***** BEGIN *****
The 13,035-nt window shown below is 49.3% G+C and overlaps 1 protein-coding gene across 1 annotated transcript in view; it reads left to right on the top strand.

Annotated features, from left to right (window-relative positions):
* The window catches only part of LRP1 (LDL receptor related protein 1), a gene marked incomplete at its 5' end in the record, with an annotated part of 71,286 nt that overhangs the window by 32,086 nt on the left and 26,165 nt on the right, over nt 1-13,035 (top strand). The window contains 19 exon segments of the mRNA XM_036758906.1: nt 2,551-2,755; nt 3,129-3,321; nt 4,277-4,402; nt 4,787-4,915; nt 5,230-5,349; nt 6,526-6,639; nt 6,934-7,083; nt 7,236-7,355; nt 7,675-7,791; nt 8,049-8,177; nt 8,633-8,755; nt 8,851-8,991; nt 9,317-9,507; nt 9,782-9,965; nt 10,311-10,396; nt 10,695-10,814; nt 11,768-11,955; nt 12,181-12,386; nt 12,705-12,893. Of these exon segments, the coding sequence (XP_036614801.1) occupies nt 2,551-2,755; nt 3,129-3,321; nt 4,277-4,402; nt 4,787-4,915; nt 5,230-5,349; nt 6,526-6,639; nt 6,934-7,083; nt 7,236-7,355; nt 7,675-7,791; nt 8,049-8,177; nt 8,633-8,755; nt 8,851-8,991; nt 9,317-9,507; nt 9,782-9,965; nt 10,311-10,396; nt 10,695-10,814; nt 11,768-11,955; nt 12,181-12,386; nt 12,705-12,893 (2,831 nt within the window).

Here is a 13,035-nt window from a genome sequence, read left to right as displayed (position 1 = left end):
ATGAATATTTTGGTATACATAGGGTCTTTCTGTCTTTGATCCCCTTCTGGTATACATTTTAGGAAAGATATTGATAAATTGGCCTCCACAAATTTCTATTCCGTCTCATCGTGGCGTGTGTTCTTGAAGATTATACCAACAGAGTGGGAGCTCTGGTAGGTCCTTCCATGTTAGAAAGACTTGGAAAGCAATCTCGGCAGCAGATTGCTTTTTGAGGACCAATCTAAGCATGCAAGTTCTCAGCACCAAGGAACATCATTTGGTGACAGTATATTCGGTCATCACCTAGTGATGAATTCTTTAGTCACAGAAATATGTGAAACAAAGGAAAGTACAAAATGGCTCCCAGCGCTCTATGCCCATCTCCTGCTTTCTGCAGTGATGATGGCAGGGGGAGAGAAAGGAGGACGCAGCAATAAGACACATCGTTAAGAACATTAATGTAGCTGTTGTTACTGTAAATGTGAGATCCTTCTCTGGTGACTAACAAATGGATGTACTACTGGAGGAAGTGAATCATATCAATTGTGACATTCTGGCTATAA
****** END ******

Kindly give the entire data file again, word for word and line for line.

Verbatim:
The 13,035-nt window shown below is 49.3% G+C and overlaps 1 protein-coding gene across 1 annotated transcript in view; it reads left to right on the top strand.

Annotated features, from left to right (window-relative positions):
* The window catches only part of LRP1 (LDL receptor related protein 1), a gene marked incomplete at its 5' end in the record, with an annotated part of 71,286 nt that overhangs the window by 32,086 nt on the left and 26,165 nt on the right, over nt 1-13,035 (top strand). The window contains 19 exon segments of the mRNA XM_036758906.1: nt 2,551-2,755; nt 3,129-3,321; nt 4,277-4,402; nt 4,787-4,915; nt 5,230-5,349; nt 6,526-6,639; nt 6,934-7,083; nt 7,236-7,355; nt 7,675-7,791; nt 8,049-8,177; nt 8,633-8,755; nt 8,851-8,991; nt 9,317-9,507; nt 9,782-9,965; nt 10,311-10,396; nt 10,695-10,814; nt 11,768-11,955; nt 12,181-12,386; nt 12,705-12,893. Of these exon segments, the coding sequence (XP_036614801.1) occupies nt 2,551-2,755; nt 3,129-3,321; nt 4,277-4,402; nt 4,787-4,915; nt 5,230-5,349; nt 6,526-6,639; nt 6,934-7,083; nt 7,236-7,355; nt 7,675-7,791; nt 8,049-8,177; nt 8,633-8,755; nt 8,851-8,991; nt 9,317-9,507; nt 9,782-9,965; nt 10,311-10,396; nt 10,695-10,814; nt 11,768-11,955; nt 12,181-12,386; nt 12,705-12,893 (2,831 nt within the window).

Here is a 13,035-nt window from a genome sequence, read left to right as displayed (position 1 = left end):
ATGAATATTTTGGTATACATAGGGTCTTTCTGTCTTTGATCCCCTTCTGGTATACATTTTAGGAAAGATATTGATAAATTGGCCTCCACAAATTTCTATTCCGTCTCATCGTGGCGTGTGTTCTTGAAGATTATACCAACAGAGTGGGAGCTCTGGTAGGTCCTTCCATGTTAGAAAGACTTGGAAAGCAATCTCGGCAGCAGATTGCTTTTTGAGGACCAATCTAAGCATGCAAGTTCTCAGCACCAAGGAACATCATTTGGTGACAGTATATTCGGTCATCACCTAGTGATGAATTCTTTAGTCACAGAAATATGTGAAACAAAGGAAAGTACAAAATGGCTCCCAGCGCTCTATGCCCATCTCCTGCTTTCTGCAGTGATGATGGCAGGGGGAGAGAAAGGAGGACGCAGCAATAAGACACATCGTTAAGAACATTAATGTAGCTGTTGTTACTGTAAATGTGAGATCCTTCTCTGGTGACTAACAAATGGATGTACTACTGGAGGAAGTGAATCATATCAATTGTGACATTCTGGCTATAA